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With The Red Baron Again

 
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BerichtGeplaatst: 26 Feb 2008 10:25    Onderwerp: With The Red Baron Again Reageer met quote



With The Red Baron Again
Biographer Returns To Fray With New Book On Ace Flier

RED BARON AUTHOR Peter Kilduff of New Britain recently published his sixth book on the World War I aviation legend, the Red Baron. (PATRICK RAYCRAFT / February 18, 2008)

By KEN BYRON | Courant Staff Writer
February 25, 2008


After writing one book on the Red Baron, Peter Kilduff thought that was enough.

"The story has been told," he replied to a publisher who had asked him in the early 1990s to write a biography of the deadliest combat flier of World War I.

That publisher sought out Kilduff because he had written a well-regarded translation of the Red Baron's memoir. He eventually agreed to write the biography, which was published in 1993, but even that was not the end. This past fall, the recently retired administrator from Central Connecticut State University published a new biography of the Red Baron, the sixth book he has written that involves the German pilot. Kilduff has written a total of 12 books on wartime aviation.

"Red Baron: The Life and Death of an Ace" has been available in Great Britain since the fall and may come to this country later in the year.

The Red Baron was the nickname for Manfred von Richtofen. He is credited with shooting down 80 British, Canadian and Australian pilots, the most of any flier during World War I. Richtofen was shot down and killed in 1918, shortly before the war ended.

Kilduff did not hesitate when David and Charles, a publishing firm in Britain, asked him to write the new biography. His research during the course of many years had unearthed a lot of material. That work included combing through German archives and cultivating contacts with Richtofen's descendants.

"People ask 'Isn't this the same story?' Well no, new information and photographs keep coming out of the woodwork," Kilduff said. "The publisher wanted 90,000 words, and I could have written 180,000."

Anticipating a spike in interest in the Red Baron to coincide with the 90th anniversary of his death in April, the publisher wanted a new biography, said Emily Pitcher, Kilduff's editor at David and Charles.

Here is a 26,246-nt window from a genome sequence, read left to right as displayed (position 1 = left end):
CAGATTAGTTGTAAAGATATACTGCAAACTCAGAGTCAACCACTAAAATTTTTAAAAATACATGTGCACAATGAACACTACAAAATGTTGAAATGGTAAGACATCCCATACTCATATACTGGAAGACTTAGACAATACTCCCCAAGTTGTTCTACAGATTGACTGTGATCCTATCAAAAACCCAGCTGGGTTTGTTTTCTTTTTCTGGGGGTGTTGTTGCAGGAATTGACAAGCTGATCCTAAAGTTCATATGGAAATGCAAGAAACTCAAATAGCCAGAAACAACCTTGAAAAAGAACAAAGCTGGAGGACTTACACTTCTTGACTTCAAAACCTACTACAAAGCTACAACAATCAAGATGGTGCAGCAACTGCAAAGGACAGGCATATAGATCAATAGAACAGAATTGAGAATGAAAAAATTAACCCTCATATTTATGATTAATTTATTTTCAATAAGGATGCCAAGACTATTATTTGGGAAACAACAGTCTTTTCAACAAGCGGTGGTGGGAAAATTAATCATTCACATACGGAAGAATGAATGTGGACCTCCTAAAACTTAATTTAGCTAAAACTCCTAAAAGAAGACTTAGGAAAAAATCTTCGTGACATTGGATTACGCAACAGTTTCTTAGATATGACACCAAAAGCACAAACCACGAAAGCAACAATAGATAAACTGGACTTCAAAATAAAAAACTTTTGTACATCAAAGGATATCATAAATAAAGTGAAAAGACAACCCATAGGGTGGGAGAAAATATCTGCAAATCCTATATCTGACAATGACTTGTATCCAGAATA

"I discovered that there were only two real experts on the Red Baron," Pitcher said. "Peter's previous works on the Red Baron had more scope and critical success and his contacts with the Richtofen family could not be underestimated. As the project developed, we realized we really did have the best man for the job."

Kilduff was 15 when he became interested in World War I pilots and was immediately drawn to the German ace. His interest grew to the point that he decided to learn German in school so that he could read Richtofen's memoirs, which at the time had not been translated into English.

"He was my inspiration from the get-go," Kilduff said about Richtofen.

Kilduff said he was attracted to the drama of many World War I fliers' lives. Flying was still quite new then, and the planes they used were rickety and often unreliable. Fighter pilots of the time lived an often glamorous and prestigious existence but frequently died young.

Richtofen was feared by his adversaries but was also a celebrity to the Germans, and his exploits were used to help promote their war effort. He had a flair for the dramatic, painting his planes red. Richtofen was 25 when he died.

"I like him and I admire him," Kilduff said. "There was a spark in him. He didn't just sit still, he knew what he wanted."

A letter Richtofen wrote to a superior officer demanding permission to become a pilot illustrates what Kilduff says is his subject's determination.

"I did not come to war to gather cheese and eggs," Richtofen says in the letter's opening line. That brash approach did not work at first, but after more tries, Richtofen was transferred to the fledgling German air force and quickly won notoriety and respect for his skill and accomplishments.

Kilduff got his start as a Red Baron expert when he was a reporter for the now-defunct Hartford Times.

In addition to covering news, he did book reviews. One of those reviews was of the memoirs of an American flier from World War I. When he learned that the publisher of that book was planning a translation of Richtofen's memoirs, he contacted the editor and suggested they use the 1933 edition, rather than the one that came out in 1917. The earlier edition was heavily censored and presented a sanitized picture that Kilduff thought was inaccurate. Kilduff told the book publisher that the later edition gave a truer picture that included material Richtofen wrote in which he discussed being morose about the war and his role as a propaganda tool.

"I wasn't looking for a job, but the editor wrote back and said I sounded like the person to do the translation," Kilduff said. That book led to other publishers hiring Kilduff for projects on the Red Baron.

Kilduff's books include the new biography; "Talking With the Red Baron," a semi-fictional account of Richtofen's career; "The Illustrated Red Baron," a pictorial history of the Red Baron's life; "The Red Baron Combat Wing," which is about Richtofen's squadron; the 1993 biography, called "Richtofen: Beyond the Legend of the Red Baron," and the translation of Richtofen's memoirs, which was called "The Red Baron" and published in 1969.

Pitcher said her firm is still reviewing whether it will start selling the new biography in the United States. Meanwhile, people interested in it can buy it online through www.amazon.co.uk or from David and Charles at www.davidandcharles.co.uk, Pitcher said.
http://www.courant.com/news/local/hc-redbaron0225.artfeb25,0,702619.story
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